4.3.1. Chemoreception

The chemical senses may be divided into taste, for detection of aqueous chemicals, and smell, for air- borne ones — but the distinction is relative. Alternative terms are contact (taste, gustatory) and distant (smell, olfactory) chemoreception. For aquatic insects, all chemicals sensed are in aqueous solution, and strictly all chemoreception should be termed “taste”. However, if an aquatic insect has a chemoreceptor that is structurally and functionally equivalent to one in a terrestrial insect that is olfactory, then the aquatic insect is said to “smell” the chemical.

Chemosensors trap chemical molecules, which are transferred to a site for recognition, where they specifically depolarize a membrane and stimulate a nerve impulse. Effective trapping involves localization of the chemoreceptors. Thus, many contact (taste) receptors occur on the mouthparts, such as the labella of higher Diptera (Box 15.5) where salt and sugar receptors occur, and on the ovipositor, to assist with identification of suitable oviposition sites. The antennae, which often are forward-directed and prominent, are first to encounter sensory stimuli and are endowed with many distant chemoreceptors, some contact chemoreceptors, and many mechanoreceptors. The legs, particularly the tarsi which are in contact with the substrate, also have many chemoreceptors. In butterflies, stimulation of the tarsi by sugar solutions evokes an automatic extension of the proboscis. In blow flies, a complex sequence of stereotyped feeding behaviors is induced when a tarsal chemoreceptor is stimulated with sucrose. The proboscis starts to extend and, following sucrose stimulation of the chemoreceptors on the labellum, further proboscis extension occurs and the labellar lobes open. With more sugar stimulus, the source is sucked until stimulation of the mouthparts ceases. When this happens, a predictable pattern of search for further food follows.

Insect chemoreceptors are sensilla with one or more pores (holes). Two classes of sensilla can be defined based on their ultrastructure: uniporous, with one pore, and multiporous, with several to many pores. Uniporous sensilla range in appearance from hairs to pegs, plates, or simply pores in a cuticular depression, but all have relatively thick walls and a simple permeable pore, which may be apical or central. The hair or peg contains a chamber, which is in basal contact with a dendritic chamber that lies beneath the cuticle. The outer chamber may extrude a viscous liquid, presumed to assist in the entrapment and transfer of chemicals to the dendrites. It is assumed that these uniporous chemoreceptors predominantly detect chemicals by contact, although there is evidence for some olfactory function. Gustatory (contact) neurons are classified best according to their function and thus, in relation to feeding, there are cells whose activity in response to chemical stimulation either is to enhance or reduce feeding. These receptors are called phagostimulatory or deterrent.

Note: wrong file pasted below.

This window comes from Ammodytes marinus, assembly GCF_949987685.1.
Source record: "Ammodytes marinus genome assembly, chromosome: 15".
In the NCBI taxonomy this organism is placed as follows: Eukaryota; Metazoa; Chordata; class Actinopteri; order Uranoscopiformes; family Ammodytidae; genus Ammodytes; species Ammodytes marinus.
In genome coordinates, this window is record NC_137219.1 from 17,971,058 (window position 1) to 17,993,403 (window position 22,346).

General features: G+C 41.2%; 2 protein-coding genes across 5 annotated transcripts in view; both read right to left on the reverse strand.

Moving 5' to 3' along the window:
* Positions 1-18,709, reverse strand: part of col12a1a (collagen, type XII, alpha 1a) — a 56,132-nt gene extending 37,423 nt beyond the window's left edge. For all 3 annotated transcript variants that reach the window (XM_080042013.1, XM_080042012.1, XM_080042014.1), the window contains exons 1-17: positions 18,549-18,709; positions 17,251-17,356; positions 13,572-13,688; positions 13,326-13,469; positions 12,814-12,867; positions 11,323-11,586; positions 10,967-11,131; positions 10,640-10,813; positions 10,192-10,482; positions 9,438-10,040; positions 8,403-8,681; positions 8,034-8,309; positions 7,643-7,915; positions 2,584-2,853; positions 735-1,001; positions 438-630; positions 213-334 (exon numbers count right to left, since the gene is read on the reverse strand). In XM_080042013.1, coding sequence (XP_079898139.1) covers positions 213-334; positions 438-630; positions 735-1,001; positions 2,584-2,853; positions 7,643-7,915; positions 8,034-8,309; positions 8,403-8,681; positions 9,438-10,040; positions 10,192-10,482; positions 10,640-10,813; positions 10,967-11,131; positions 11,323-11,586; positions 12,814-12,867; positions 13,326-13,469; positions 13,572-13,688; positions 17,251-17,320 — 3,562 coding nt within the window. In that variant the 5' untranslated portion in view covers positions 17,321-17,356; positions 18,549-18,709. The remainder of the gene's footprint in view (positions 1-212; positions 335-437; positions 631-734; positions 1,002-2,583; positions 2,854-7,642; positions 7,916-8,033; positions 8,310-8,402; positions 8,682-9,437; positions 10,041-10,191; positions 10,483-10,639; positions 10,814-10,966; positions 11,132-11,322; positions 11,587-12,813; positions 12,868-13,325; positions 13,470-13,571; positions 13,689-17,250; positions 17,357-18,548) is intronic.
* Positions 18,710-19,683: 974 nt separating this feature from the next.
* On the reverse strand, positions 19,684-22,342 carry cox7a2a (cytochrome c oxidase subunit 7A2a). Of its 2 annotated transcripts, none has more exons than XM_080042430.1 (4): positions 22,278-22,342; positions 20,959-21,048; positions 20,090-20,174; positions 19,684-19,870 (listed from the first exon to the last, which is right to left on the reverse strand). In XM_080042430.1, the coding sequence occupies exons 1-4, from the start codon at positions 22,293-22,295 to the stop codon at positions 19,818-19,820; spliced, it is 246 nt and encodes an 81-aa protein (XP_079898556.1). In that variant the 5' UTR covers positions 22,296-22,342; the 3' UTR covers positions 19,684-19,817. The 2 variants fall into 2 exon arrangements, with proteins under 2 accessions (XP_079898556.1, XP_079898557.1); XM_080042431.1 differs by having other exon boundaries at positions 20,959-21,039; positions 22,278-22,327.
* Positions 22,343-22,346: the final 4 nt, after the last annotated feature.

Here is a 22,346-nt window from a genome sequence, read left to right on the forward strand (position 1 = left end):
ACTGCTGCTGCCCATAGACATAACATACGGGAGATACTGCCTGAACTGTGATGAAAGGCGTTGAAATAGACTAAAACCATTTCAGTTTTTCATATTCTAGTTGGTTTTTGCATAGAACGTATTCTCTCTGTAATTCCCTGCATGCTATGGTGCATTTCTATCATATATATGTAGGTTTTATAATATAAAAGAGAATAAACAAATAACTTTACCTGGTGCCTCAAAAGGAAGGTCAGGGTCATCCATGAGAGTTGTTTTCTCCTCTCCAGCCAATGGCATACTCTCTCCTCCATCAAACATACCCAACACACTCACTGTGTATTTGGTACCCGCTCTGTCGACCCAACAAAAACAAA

The major olfactory role comes from multiporous sensilla, which are hair- or peg-like setae, with many round pores or slits in the thin walls, leading into a chamber known as the pore kettle. This is richly endowed with pore tubules, which run inwards to meet multibranched dendrites (Box 4.3). Development of an electroantennogram (Box 4.2) allowed revelation of the specificity of chemoreception by the antenna. Used in conjunction with the scanning electron microscope, micro-electrophysiology and modern molecular techniques have extended our understanding of the ability of insects to detect and respond to very weak chemical signals (Box 4.3). Great sensitivity is achieved by spreading very many receptors over as great an area as possible, and allowing the maximum volume of air to flow across the receptors. Thus, the antennae of many male moths are large and frequently the surface area is enlarged by pectinations that form a sieve-like basket (Fig. 4.6). Each antenna of the male silkworm moth (Bombycidae: Bombyx mori) has some 17,000 sensilla of different sizes and several ultrastructural morphologies. Sensilla respond specifically to sex-signaling chemicals produced by the female (sex pheromones; see below). As each sensillum has up to 3000 pores, each 10–15 nm in diameter, there are some 45 million pores per moth. Calculations concerning the silkworm moth suggest that just a few molecules could stimulate a nerve impulse above the background rate, and behavioral change may be elicited by less than a hundred molecules.

The antennae of a male moth of Trictena atripalpis (Lepidoptera: Hepialidae):
Figures 4.6. The antennae of a male moth of Trictena atripalpis (Lepidoptera: Hepialidae):

(a) anterior view of head showing tripectinate antennae of this species; (b) cross-section through the antenna showing the three branches; (c) enlargement of tip of outer branch of one pectination showing olfactory sensilla.

Chapter 4